I fully agree!

                  PRs: 1500 4:54.1 2019 - 5K 17:53 2023 - 10K 37:55 2023 - HM 1:21:59 2021

                  Up next: no idea

                  Tool to generate Strava weekly

                    LOL, no shit, knew this 20 plus years... kinda common sense...

                    300m- 37 sec.

                    Half Crazy K 2.0


                      This is a quote from a Facebook running group, I just wonder if lifting really could help me improve my pace as much as it did for this poster?  " I will say, the greatest improvement in speed I ever saw was when I started lifting heavy 2-3 times per week. Consistent running is key, but man, I shaved almost 2 minutes off my pace in 3 months of bulking those glutes and quads!!"

                       

                      I wonder how new to running the person was? And if anything else changed? Seems unlikely to me unless we're talking a relatively new runner.

                      Marylander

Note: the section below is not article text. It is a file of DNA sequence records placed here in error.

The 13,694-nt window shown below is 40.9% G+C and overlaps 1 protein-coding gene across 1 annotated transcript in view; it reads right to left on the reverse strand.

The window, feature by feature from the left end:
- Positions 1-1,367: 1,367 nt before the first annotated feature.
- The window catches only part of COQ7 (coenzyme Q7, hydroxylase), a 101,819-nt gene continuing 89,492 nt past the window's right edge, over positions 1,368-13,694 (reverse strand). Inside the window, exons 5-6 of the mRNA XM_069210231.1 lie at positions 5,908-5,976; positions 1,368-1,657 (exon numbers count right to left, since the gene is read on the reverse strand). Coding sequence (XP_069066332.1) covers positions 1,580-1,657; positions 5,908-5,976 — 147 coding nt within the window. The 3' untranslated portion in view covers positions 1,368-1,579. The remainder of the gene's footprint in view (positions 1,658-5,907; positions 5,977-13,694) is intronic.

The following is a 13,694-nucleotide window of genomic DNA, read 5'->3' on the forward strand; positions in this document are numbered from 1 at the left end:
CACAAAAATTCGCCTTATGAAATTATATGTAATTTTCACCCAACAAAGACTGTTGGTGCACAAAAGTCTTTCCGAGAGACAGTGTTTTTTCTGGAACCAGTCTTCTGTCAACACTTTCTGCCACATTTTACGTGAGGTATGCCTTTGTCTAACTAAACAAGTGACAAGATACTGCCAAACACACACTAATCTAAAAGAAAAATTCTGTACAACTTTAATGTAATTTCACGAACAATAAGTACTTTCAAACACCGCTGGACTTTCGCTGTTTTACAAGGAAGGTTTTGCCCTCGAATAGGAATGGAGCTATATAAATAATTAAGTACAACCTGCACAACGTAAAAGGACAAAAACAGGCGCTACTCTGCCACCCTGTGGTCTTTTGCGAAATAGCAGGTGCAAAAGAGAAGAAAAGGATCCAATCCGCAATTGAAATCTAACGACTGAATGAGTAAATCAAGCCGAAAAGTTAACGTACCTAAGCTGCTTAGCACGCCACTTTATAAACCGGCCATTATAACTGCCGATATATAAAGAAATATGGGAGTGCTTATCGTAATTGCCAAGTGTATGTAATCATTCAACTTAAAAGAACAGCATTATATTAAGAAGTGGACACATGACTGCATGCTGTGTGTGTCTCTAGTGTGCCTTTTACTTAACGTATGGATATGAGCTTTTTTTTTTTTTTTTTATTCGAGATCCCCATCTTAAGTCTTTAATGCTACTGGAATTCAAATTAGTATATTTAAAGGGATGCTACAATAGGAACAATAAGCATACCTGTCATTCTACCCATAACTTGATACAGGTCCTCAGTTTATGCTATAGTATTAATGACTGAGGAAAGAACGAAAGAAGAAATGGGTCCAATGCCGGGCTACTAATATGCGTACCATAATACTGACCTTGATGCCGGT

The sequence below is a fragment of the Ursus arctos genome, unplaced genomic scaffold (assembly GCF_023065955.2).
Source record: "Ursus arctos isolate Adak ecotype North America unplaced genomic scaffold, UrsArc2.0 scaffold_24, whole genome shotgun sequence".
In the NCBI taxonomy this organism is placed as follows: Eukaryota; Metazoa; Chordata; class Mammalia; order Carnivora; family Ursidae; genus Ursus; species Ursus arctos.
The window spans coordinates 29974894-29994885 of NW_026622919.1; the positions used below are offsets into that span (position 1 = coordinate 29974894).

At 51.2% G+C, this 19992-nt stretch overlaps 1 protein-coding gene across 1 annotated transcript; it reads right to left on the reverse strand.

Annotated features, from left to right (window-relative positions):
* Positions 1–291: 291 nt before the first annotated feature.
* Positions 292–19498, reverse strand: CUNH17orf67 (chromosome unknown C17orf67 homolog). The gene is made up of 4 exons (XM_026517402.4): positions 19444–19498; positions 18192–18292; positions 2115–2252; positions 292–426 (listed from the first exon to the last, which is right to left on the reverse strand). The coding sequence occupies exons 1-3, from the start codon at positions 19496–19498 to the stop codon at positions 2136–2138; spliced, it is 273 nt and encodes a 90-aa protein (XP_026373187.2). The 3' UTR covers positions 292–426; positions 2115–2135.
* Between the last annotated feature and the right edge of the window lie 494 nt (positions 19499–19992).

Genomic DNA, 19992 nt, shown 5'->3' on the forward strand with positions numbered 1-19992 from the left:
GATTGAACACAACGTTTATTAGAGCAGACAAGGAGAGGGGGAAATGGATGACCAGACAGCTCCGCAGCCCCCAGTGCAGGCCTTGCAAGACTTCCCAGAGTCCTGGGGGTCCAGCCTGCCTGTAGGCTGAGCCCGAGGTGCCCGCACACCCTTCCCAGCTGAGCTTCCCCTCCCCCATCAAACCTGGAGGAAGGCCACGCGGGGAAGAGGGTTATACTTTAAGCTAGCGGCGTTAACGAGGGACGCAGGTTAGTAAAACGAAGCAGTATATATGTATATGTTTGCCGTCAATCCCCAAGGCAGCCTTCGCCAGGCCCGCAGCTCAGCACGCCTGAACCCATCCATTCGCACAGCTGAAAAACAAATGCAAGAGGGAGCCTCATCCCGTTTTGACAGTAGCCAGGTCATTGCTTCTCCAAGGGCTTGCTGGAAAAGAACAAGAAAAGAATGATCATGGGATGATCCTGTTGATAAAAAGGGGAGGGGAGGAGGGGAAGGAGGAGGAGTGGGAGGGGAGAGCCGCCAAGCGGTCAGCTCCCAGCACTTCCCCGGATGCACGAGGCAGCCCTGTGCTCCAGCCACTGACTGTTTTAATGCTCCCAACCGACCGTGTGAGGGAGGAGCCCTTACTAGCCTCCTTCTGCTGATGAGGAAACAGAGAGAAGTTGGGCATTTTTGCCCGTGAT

As someone who is not a natural distance runner but leans towards the other end of the athletics spectrum I always wondered if the advice to lift heavy for runners applies to someone like me. I understand it for someone who is not starting out "strong" but what if you kind of have a surplus of strength? For someone who is more naturally a strength athlete would it still be advised to lift heavy to help your distance running? My guess is not.

                         

                        That said, I'm not running for performance at this stage in my life, just trying to keep healthy in a general sense as I get older. So, I run and I do some lifting (albeit much lighter than when I was younger). I still think the discussion is interesting though.